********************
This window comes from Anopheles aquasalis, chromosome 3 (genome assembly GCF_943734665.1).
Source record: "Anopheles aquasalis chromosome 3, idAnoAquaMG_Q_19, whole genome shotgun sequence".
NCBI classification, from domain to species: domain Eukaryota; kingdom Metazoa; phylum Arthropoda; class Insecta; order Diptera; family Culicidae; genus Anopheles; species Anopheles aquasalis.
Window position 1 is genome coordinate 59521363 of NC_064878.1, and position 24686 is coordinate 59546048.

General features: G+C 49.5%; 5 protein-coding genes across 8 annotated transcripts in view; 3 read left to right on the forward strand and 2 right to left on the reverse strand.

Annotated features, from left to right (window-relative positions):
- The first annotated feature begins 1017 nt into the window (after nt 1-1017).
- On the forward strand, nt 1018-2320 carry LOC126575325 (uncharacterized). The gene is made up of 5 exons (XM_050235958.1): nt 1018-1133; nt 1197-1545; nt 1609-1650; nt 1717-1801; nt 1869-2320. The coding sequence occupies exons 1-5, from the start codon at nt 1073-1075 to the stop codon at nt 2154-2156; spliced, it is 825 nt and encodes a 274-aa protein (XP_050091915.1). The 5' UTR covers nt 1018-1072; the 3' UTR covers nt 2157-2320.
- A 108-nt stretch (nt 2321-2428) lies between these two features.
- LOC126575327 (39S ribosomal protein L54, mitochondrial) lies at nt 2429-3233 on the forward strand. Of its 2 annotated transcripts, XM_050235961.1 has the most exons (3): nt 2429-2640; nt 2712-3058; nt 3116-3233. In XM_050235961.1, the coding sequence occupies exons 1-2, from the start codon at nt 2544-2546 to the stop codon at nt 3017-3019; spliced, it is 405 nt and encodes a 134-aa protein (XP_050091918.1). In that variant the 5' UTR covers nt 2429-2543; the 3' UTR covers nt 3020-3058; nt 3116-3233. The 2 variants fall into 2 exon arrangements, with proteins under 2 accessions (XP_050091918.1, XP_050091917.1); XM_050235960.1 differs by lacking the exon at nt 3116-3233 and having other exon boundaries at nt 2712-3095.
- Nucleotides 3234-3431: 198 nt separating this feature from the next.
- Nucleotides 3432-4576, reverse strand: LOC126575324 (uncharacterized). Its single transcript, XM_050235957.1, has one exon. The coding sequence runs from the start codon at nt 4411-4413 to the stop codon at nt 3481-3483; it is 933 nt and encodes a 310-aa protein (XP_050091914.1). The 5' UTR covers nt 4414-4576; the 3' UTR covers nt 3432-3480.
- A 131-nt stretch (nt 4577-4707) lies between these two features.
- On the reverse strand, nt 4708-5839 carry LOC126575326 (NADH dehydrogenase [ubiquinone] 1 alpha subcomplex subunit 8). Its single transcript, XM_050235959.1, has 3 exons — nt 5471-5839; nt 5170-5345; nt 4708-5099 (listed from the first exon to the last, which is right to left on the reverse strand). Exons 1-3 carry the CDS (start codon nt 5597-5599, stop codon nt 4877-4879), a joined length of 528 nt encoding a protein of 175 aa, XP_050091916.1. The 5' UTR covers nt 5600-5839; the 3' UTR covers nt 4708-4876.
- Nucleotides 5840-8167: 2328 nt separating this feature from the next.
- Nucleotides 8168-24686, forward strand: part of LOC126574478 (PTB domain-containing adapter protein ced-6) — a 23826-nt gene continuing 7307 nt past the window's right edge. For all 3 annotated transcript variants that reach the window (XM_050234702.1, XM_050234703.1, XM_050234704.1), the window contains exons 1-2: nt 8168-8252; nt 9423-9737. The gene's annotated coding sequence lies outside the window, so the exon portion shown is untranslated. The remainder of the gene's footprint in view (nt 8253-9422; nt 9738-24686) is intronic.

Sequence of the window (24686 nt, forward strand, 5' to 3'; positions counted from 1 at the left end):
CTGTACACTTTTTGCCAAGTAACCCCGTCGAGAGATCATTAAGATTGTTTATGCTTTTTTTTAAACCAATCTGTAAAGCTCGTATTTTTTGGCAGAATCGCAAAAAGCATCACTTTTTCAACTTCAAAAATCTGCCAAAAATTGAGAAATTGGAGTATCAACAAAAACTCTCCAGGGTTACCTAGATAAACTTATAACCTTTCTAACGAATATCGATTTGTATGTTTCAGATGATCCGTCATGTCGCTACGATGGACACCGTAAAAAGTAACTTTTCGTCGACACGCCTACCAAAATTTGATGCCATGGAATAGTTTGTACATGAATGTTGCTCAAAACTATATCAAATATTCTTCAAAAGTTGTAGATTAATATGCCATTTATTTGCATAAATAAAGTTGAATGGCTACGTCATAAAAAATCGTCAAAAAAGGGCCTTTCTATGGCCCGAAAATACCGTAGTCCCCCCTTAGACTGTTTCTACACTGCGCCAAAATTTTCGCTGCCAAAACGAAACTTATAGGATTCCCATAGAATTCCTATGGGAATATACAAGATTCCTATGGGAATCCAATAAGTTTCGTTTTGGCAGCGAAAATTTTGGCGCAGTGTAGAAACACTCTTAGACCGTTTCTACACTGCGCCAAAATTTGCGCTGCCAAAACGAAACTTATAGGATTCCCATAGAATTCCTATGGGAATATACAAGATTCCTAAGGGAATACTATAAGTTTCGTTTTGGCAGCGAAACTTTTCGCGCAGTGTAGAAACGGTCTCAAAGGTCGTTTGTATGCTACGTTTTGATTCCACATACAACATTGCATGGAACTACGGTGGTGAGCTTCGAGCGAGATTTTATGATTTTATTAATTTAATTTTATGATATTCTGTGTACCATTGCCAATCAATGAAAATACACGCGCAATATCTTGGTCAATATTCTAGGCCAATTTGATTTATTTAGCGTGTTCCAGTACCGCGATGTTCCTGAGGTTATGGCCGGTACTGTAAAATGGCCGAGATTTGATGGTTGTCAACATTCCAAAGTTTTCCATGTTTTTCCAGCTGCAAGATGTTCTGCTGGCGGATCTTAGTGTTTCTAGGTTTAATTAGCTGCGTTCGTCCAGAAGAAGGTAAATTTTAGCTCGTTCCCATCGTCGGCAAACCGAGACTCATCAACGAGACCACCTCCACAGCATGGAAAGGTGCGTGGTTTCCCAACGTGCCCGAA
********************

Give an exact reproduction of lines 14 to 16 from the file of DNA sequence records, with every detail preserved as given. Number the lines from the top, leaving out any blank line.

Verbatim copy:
- On the reverse strand, nt 4708-5839 carry LOC126575326 (NADH dehydrogenase [ubiquinone] 1 alpha subcomplex subunit 8). Its single transcript, XM_050235959.1, has 3 exons — nt 5471-5839; nt 5170-5345; nt 4708-5099 (listed from the first exon to the last, which is right to left on the reverse strand). Exons 1-3 carry the CDS (start codon nt 5597-5599, stop codon nt 4877-4879), a joined length of 528 nt encoding a protein of 175 aa, XP_050091916.1. The 5' UTR covers nt 5600-5839; the 3' UTR covers nt 4708-4876.
- Nucleotides 5840-8167: 2328 nt separating this feature from the next.
- Nucleotides 8168-24686, forward strand: part of LOC126574478 (PTB domain-containing adapter protein ced-6) — a 23826-nt gene continuing 7307 nt past the window's right edge. For all 3 annotated transcript variants that reach the window (XM_050234702.1, XM_050234703.1, XM_050234704.1), the window contains exons 1-2: nt 8168-8252; nt 9423-9737. The gene's annotated coding sequence lies outside the window, so the exon portion shown is untranslated. The remainder of the gene's footprint in view (nt 8253-9422; nt 9738-24686) is intronic.